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Re: fourth tree: "INHERITED"

From: Philip Martin <philip.martin_at_wandisco.com>
Date: Tue, 13 Apr 2010 16:57:12 +0100

Greg Stein <gstein_at_gmail.com> writes:

> On Tue, Apr 13, 2010 at 06:45, Philip Martin <philip.martin_at_wandisco.com> wrote:
>> Greg Stein <gstein_at_gmail.com> writes:
>>
>> I think NODE_DATA needs more or less everything that is in the current
>> WORKING_NODE.  When a layer is reverted to uncover the layer below all
>> the old columns need to be available.  As far as I can see we need to
>> remove the WORKING_NODE tree and replace it with the NODE_DATA tree,
>> or to put it another way we need to add the op_depth column to
>> WORKING_NODE.
>
> I don't think so.
>
> As you note layer, operations on a node cannot be layered/stacked. You
> can modify the operation at a node, but you can't layer over it.
> Columns like copyfrom_* and moved_* are about the operation, rather
> than the node's data. It says *how* the node got there, rather than
> talk about the node itself.

I'm confused by the copy of a mixed revision working copy, say a
directory a revision N and a file at revision N+1. We need a working
node for the directory, to store N, and a working node for the file,
to store N+1. Now delete the copied file and replace with something
else, that overwrites the N+1 in the working node. Now reverting the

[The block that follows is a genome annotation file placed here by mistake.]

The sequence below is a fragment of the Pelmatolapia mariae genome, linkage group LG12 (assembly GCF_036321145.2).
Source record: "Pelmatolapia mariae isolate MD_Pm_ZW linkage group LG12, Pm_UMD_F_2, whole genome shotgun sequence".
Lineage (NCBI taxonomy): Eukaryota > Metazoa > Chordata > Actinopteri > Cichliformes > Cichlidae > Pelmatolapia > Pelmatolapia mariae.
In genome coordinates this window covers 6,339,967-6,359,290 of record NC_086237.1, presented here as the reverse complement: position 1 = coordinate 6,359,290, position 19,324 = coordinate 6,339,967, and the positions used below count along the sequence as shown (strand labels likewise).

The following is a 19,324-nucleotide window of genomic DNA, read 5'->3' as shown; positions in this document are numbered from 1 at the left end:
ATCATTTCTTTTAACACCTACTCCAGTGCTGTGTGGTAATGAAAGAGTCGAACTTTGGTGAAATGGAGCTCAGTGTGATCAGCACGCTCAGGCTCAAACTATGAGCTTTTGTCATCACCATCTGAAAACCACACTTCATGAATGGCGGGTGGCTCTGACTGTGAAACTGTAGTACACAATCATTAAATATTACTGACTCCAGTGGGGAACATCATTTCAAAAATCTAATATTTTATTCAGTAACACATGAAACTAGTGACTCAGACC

replace cannot restore the original copy since the N+1 is gone, so
what does the copied file look like, revision N? I suppose that is
acceptable, the original copy, prior to the replace, was not a simple
copy. We could argue that the copy of a mixed revision working copy
is already a bunch of roots. Suppose I delete the copied file at N+1
and then revert. Does it go back to N+1 or N?

> The BASE_NODE table is "what", now "how", so it more closely resembles
> the suggested NODE_DATA table.
>
>>> Those columns, plus the key, may be about it. I don't know that this
>>> table needs a presence column, as the "visible" state is determined by
>>> the BASE and WORKING trees. This is why I suggest that maybe we're
>>> looking more at how to represent (in the database) the WORKING tree,
>>> than truly adding a new "tree".
>>
>> One thing that occurs to me is that this layering always occurs on
>> deleted children of copied parents, it never occurs on roots of
>> operations (be they adds, deletes, copies or moves).
>
> I can copy/move subtrees into another copied-subtree without
> replacement. But you're right: all the resulting nodes are disjoint.
> No true layering occurs.
>
>>  Roots can never
>> lie one on top of the other.  I wonder if we should make WORKING_NODE
>> only hold roots, and have a different node type for children.  The
>> child node would not need the columns that are inherited from the
>> parent,
>
> That is how NODE_DATA is defined :-) ... the WORKING_NODE table just
> defines operations and all the data for the nodes lives over in
> NODE_DATA.

The two ideas are probably closer than I realised :)

So if I copy a directory with children is there a working node for
each child?

-- 
Philip
Received on 2010-04-13 17:57:45 CEST

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